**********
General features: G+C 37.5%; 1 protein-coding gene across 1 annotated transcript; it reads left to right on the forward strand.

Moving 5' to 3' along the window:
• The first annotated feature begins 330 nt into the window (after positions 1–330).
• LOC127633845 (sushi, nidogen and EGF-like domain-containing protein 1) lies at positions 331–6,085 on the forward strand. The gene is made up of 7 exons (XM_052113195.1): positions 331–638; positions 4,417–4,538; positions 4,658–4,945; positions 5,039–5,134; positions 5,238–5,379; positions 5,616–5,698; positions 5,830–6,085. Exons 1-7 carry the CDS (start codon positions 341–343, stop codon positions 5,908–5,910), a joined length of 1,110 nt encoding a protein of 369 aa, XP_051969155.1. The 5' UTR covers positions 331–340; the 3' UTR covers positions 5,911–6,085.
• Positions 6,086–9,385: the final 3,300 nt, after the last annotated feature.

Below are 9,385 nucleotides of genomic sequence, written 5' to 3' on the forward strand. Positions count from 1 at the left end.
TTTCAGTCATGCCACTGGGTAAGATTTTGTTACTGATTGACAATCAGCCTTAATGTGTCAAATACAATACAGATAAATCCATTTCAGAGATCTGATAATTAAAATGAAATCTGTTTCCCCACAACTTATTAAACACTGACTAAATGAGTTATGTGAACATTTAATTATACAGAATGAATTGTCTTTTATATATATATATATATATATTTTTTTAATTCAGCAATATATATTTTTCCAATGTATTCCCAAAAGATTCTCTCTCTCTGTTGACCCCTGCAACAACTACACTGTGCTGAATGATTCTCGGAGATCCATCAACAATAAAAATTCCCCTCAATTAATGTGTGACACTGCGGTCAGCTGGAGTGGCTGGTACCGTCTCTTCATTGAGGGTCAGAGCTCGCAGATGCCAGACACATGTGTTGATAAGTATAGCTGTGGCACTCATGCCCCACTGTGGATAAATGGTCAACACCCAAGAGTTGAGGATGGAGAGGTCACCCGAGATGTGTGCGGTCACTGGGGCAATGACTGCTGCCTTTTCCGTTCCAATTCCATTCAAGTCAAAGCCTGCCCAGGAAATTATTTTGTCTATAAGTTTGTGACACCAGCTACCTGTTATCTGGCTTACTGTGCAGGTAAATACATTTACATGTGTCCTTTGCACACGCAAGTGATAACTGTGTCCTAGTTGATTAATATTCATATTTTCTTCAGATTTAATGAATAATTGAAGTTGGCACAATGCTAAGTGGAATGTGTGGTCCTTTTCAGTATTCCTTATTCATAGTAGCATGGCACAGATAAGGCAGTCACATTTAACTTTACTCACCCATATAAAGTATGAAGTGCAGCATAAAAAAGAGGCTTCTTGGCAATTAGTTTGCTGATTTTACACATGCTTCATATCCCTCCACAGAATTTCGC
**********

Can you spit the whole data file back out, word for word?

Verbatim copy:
General features: G+C 37.5%; 1 protein-coding gene across 1 annotated transcript; it reads left to right on the forward strand.

Moving 5' to 3' along the window:
• The first annotated feature begins 330 nt into the window (after positions 1–330).
• LOC127633845 (sushi, nidogen and EGF-like domain-containing protein 1) lies at positions 331–6,085 on the forward strand. The gene is made up of 7 exons (XM_052113195.1): positions 331–638; positions 4,417–4,538; positions 4,658–4,945; positions 5,039–5,134; positions 5,238–5,379; positions 5,616–5,698; positions 5,830–6,085. Exons 1-7 carry the CDS (start codon positions 341–343, stop codon positions 5,908–5,910), a joined length of 1,110 nt encoding a protein of 369 aa, XP_051969155.1. The 5' UTR covers positions 331–340; the 3' UTR covers positions 5,911–6,085.
• Positions 6,086–9,385: the final 3,300 nt, after the last annotated feature.

Below are 9,385 nucleotides of genomic sequence, written 5' to 3' on the forward strand. Positions count from 1 at the left end.
TTTCAGTCATGCCACTGGGTAAGATTTTGTTACTGATTGACAATCAGCCTTAATGTGTCAAATACAATACAGATAAATCCATTTCAGAGATCTGATAATTAAAATGAAATCTGTTTCCCCACAACTTATTAAACACTGACTAAATGAGTTATGTGAACATTTAATTATACAGAATGAATTGTCTTTTATATATATATATATATATATTTTTTTAATTCAGCAATATATATTTTTCCAATGTATTCCCAAAAGATTCTCTCTCTCTGTTGACCCCTGCAACAACTACACTGTGCTGAATGATTCTCGGAGATCCATCAACAATAAAAATTCCCCTCAATTAATGTGTGACACTGCGGTCAGCTGGAGTGGCTGGTACCGTCTCTTCATTGAGGGTCAGAGCTCGCAGATGCCAGACACATGTGTTGATAAGTATAGCTGTGGCACTCATGCCCCACTGTGGATAAATGGTCAACACCCAAGAGTTGAGGATGGAGAGGTCACCCGAGATGTGTGCGGTCACTGGGGCAATGACTGCTGCCTTTTCCGTTCCAATTCCATTCAAGTCAAAGCCTGCCCAGGAAATTATTTTGTCTATAAGTTTGTGACACCAGCTACCTGTTATCTGGCTTACTGTGCAGGTAAATACATTTACATGTGTCCTTTGCACACGCAAGTGATAACTGTGTCCTAGTTGATTAATATTCATATTTTCTTCAGATTTAATGAATAATTGAAGTTGGCACAATGCTAAGTGGAATGTGTGGTCCTTTTCAGTATTCCTTATTCATAGTAGCATGGCACAGATAAGGCAGTCACATTTAACTTTACTCACCCATATAAAGTATGAAGTGCAGCATAAAAAAGAGGCTTCTTGGCAATTAGTTTGCTGATTTTACACATGCTTCATATCCCTCCACAGAATTTCGC